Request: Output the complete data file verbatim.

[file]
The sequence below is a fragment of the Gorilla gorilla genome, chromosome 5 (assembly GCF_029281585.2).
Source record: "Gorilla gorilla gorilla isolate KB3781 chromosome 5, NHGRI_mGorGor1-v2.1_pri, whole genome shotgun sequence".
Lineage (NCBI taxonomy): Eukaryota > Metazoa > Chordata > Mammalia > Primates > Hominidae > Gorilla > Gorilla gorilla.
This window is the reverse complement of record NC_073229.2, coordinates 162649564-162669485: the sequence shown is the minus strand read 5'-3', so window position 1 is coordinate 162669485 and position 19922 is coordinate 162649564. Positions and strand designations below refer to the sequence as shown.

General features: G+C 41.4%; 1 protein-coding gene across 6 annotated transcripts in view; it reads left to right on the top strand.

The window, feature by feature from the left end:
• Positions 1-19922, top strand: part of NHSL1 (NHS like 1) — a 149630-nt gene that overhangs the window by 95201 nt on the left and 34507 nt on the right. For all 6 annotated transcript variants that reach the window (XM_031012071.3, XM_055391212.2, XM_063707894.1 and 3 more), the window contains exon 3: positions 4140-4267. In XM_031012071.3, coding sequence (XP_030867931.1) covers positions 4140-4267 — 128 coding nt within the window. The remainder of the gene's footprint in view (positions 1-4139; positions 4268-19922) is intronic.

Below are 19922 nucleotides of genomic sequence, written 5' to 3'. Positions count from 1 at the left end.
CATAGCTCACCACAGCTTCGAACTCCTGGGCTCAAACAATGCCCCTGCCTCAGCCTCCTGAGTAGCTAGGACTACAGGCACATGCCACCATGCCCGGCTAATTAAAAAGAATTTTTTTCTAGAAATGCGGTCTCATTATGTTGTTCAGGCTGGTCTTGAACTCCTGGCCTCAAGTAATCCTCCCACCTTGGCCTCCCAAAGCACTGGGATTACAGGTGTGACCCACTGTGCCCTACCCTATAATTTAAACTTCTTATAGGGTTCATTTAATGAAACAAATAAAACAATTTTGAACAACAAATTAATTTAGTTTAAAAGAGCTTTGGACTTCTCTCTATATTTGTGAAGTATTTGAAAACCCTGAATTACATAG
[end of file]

The sequence below is a fragment of the Gorilla gorilla genome, chromosome 5 (assembly GCF_029281585.2).
Source record: "Gorilla gorilla gorilla isolate KB3781 chromosome 5, NHGRI_mGorGor1-v2.1_pri, whole genome shotgun sequence".
Lineage (NCBI taxonomy): Eukaryota > Metazoa > Chordata > Mammalia > Primates > Hominidae > Gorilla > Gorilla gorilla.
This window is the reverse complement of record NC_073229.2, coordinates 162649564-162669485: the sequence shown is the minus strand read 5'-3', so window position 1 is coordinate 162669485 and position 19922 is coordinate 162649564. Positions and strand designations below refer to the sequence as shown.

General features: G+C 41.4%; 1 protein-coding gene across 6 annotated transcripts in view; it reads left to right on the top strand.

The window, feature by feature from the left end:
• Positions 1-19922, top strand: part of NHSL1 (NHS like 1) — a 149630-nt gene that overhangs the window by 95201 nt on the left and 34507 nt on the right. For all 6 annotated transcript variants that reach the window (XM_031012071.3, XM_055391212.2, XM_063707894.1 and 3 more), the window contains exon 3: positions 4140-4267. In XM_031012071.3, coding sequence (XP_030867931.1) covers positions 4140-4267 — 128 coding nt within the window. The remainder of the gene's footprint in view (positions 1-4139; positions 4268-19922) is intronic.

Below are 19922 nucleotides of genomic sequence, written 5' to 3'. Positions count from 1 at the left end.
CATAGCTCACCACAGCTTCGAACTCCTGGGCTCAAACAATGCCCCTGCCTCAGCCTCCTGAGTAGCTAGGACTACAGGCACATGCCACCATGCCCGGCTAATTAAAAAGAATTTTTTTCTAGAAATGCGGTCTCATTATGTTGTTCAGGCTGGTCTTGAACTCCTGGCCTCAAGTAATCCTCCCACCTTGGCCTCCCAAAGCACTGGGATTACAGGTGTGACCCACTGTGCCCTACCCTATAATTTAAACTTCTTATAGGGTTCATTTAATGAAACAAATAAAACAATTTTGAACAACAAATTAATTTAGTTTAAAAGAGCTTTGGACTTCTCTCTATATTTGTGAAGTATTTGAAAACCCTGAATTACATAG